The control approach can now be stated in terms of an optimization process, involving Equation (4) as the cost function and the clearance distance d as the critical parameter. In principle, standard optimization techniques can be used at this stage to determine the optimum value of the gap size dopt. However, due to the severe nonlinearity associated with the vibroimpact nature of the system, standard analytical solution methods are not applicable for the development of accurate closed form solutions that predict the behavior of a nonlinear multiple-degree-of-freedom system under transient excitation. Alternative numerical approaches are also computationally involved and unsuitable for on-line implementation in situations involving nondeterministic excitations, in which the optimization process has to be repeated numerous times.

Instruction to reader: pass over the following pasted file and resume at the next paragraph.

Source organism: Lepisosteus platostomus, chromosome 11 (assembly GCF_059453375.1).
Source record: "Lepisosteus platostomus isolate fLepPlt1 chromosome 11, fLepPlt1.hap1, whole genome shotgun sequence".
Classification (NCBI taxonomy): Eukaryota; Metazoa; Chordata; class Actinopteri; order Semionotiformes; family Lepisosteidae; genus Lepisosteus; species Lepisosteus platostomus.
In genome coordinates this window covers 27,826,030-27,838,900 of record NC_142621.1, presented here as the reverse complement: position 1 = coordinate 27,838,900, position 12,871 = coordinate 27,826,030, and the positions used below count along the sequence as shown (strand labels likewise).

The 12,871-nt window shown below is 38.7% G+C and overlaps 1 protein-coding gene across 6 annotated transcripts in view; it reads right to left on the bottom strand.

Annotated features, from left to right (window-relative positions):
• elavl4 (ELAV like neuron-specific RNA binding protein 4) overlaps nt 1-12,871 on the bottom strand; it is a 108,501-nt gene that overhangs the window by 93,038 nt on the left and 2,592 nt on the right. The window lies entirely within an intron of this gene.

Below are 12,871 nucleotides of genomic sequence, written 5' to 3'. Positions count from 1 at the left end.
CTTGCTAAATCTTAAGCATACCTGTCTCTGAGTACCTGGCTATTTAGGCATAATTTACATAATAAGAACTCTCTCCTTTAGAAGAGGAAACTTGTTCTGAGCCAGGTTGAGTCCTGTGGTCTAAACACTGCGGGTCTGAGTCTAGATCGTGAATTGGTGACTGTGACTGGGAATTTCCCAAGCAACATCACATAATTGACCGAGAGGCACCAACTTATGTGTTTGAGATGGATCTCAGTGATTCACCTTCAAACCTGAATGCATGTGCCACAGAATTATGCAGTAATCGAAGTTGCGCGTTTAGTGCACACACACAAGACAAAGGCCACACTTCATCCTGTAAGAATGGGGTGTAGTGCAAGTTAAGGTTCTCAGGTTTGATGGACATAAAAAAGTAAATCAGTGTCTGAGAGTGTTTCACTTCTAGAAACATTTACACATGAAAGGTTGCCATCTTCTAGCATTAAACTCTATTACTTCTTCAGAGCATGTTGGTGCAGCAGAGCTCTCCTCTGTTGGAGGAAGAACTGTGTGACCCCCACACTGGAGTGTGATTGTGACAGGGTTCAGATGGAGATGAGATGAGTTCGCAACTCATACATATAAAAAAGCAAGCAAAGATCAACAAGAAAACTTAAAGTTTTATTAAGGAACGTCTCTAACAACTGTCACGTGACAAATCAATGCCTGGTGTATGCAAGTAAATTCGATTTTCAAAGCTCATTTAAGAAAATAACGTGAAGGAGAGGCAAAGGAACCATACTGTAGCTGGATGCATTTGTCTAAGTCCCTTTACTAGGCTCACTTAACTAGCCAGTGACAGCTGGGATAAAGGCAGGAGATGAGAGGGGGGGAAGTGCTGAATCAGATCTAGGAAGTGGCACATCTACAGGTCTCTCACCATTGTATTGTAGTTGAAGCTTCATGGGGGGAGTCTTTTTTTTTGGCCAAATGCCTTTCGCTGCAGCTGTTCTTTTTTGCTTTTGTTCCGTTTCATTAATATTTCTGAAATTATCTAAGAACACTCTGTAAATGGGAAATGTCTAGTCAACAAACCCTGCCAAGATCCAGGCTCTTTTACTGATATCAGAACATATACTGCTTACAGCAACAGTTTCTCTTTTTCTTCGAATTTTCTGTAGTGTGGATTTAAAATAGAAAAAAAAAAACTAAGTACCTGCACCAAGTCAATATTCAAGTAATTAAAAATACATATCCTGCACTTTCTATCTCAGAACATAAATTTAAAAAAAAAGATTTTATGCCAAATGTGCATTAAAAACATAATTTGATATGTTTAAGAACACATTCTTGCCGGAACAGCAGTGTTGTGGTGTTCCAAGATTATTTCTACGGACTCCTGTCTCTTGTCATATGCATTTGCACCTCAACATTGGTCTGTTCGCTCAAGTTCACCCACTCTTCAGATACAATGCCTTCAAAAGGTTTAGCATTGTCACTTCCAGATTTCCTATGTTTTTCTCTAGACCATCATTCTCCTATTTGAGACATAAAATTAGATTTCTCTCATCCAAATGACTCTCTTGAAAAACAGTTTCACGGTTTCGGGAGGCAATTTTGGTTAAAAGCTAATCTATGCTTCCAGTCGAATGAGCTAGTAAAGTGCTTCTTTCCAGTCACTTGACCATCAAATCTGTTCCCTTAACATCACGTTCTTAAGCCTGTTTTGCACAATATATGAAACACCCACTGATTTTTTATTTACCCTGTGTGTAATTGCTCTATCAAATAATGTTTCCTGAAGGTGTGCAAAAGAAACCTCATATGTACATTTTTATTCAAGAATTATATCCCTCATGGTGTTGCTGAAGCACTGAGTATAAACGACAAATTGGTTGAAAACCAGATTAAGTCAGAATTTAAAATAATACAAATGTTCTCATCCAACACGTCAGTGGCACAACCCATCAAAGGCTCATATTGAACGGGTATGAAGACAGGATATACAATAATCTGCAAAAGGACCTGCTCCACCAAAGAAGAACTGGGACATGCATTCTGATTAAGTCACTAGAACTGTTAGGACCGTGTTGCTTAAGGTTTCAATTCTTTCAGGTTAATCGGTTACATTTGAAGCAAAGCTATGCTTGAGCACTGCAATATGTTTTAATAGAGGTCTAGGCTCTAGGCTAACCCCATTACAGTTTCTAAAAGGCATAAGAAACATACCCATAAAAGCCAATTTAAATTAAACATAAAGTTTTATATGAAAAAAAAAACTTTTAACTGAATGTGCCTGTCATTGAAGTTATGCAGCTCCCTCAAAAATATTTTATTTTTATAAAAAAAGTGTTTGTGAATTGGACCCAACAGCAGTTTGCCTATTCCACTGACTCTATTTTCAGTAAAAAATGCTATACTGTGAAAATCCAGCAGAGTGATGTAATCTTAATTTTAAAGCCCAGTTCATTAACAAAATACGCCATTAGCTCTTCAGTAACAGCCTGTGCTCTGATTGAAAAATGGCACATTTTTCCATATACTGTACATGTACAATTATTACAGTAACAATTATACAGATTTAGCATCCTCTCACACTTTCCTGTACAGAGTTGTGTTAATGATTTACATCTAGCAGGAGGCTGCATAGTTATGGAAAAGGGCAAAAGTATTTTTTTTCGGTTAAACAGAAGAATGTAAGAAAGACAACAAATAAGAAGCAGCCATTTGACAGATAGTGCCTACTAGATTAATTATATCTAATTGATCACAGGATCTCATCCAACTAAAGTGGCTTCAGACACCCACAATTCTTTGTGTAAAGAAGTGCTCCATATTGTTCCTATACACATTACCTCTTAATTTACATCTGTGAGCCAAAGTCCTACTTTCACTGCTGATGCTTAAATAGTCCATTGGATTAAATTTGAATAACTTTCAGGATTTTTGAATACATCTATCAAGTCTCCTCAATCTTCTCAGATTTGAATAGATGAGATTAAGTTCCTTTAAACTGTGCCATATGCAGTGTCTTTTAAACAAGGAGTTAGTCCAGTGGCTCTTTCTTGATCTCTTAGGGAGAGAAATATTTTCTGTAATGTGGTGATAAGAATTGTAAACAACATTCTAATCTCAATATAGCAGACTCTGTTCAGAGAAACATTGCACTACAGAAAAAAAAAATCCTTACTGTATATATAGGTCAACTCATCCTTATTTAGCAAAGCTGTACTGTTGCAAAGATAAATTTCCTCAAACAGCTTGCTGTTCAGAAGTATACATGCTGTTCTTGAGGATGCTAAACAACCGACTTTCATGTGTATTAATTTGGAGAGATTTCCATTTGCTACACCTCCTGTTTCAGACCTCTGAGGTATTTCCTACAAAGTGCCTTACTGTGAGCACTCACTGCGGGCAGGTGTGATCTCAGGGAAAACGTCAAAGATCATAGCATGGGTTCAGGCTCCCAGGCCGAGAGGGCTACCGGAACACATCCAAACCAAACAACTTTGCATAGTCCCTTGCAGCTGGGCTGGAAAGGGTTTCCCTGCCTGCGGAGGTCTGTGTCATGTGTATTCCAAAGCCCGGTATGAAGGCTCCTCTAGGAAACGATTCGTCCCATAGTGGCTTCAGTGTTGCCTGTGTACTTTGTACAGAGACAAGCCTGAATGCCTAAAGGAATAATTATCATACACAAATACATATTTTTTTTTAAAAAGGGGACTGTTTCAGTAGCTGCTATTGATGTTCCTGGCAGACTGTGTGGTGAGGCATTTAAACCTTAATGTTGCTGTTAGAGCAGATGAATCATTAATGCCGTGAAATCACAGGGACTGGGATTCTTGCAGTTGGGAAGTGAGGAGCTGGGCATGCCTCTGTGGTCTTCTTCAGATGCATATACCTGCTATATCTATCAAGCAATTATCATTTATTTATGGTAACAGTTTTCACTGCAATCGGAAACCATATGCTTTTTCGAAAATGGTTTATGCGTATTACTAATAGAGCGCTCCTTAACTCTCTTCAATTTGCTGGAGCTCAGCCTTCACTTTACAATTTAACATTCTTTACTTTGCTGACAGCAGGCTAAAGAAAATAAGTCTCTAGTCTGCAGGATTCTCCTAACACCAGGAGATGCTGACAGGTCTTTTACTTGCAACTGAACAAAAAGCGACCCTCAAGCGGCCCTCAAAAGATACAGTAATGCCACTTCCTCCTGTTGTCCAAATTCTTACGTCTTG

On the other hand, it is possible to obtain qualitative insights into the physics of the optimum impacts by studying the damper's off-line behavior. This examination leads to useful observations which assist in the practical utilization of the damping device. To pursue this task, a direct search method of optimization is employed. The goal is to explore the possibility of establishing a simple relationship between the cost function, J(d), and an appropriate measure of the physical characteristics of the damping mechanism. The technique simply tests a set of prescribed values for d(t) and determines that set which minimizes the cost function. The process is repeated for time segments of length Topt, each starting from the time the last optimum impact was ended.